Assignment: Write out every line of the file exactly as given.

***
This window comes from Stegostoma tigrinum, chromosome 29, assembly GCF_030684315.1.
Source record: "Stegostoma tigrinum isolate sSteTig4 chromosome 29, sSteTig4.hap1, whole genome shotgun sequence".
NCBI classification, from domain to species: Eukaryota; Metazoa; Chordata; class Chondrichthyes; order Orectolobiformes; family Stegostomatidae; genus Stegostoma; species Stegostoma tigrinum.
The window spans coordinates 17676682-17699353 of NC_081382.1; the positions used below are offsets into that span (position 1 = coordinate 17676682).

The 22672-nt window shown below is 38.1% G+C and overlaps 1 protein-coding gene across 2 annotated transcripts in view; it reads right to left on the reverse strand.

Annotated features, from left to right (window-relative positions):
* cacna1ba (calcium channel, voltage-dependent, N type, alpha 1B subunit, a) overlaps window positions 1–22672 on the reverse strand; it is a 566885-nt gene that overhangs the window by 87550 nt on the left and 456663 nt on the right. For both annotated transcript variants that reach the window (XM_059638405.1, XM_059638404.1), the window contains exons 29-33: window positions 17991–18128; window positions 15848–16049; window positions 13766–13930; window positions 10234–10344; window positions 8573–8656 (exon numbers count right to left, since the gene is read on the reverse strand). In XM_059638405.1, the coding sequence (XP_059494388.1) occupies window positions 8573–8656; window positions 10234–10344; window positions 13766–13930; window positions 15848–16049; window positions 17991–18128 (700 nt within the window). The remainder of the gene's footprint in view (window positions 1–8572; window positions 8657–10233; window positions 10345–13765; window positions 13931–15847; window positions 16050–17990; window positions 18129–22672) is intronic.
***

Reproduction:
This window comes from Stegostoma tigrinum, chromosome 29, assembly GCF_030684315.1.
Source record: "Stegostoma tigrinum isolate sSteTig4 chromosome 29, sSteTig4.hap1, whole genome shotgun sequence".
NCBI classification, from domain to species: Eukaryota; Metazoa; Chordata; class Chondrichthyes; order Orectolobiformes; family Stegostomatidae; genus Stegostoma; species Stegostoma tigrinum.
The window spans coordinates 17676682-17699353 of NC_081382.1; the positions used below are offsets into that span (position 1 = coordinate 17676682).

The 22672-nt window shown below is 38.1% G+C and overlaps 1 protein-coding gene across 2 annotated transcripts in view; it reads right to left on the reverse strand.

Annotated features, from left to right (window-relative positions):
* cacna1ba (calcium channel, voltage-dependent, N type, alpha 1B subunit, a) overlaps window positions 1–22672 on the reverse strand; it is a 566885-nt gene that overhangs the window by 87550 nt on the left and 456663 nt on the right. For both annotated transcript variants that reach the window (XM_059638405.1, XM_059638404.1), the window contains exons 29-33: window positions 17991–18128; window positions 15848–16049; window positions 13766–13930; window positions 10234–10344; window positions 8573–8656 (exon numbers count right to left, since the gene is read on the reverse strand). In XM_059638405.1, the coding sequence (XP_059494388.1) occupies window positions 8573–8656; window positions 10234–10344; window positions 13766–13930; window positions 15848–16049; window positions 17991–18128 (700 nt within the window). The remainder of the gene's footprint in view (window positions 1–8572; window positions 8657–10233; window positions 10345–13765; window positions 13931–15847; window positions 16050–17990; window positions 18129–22672) is intronic.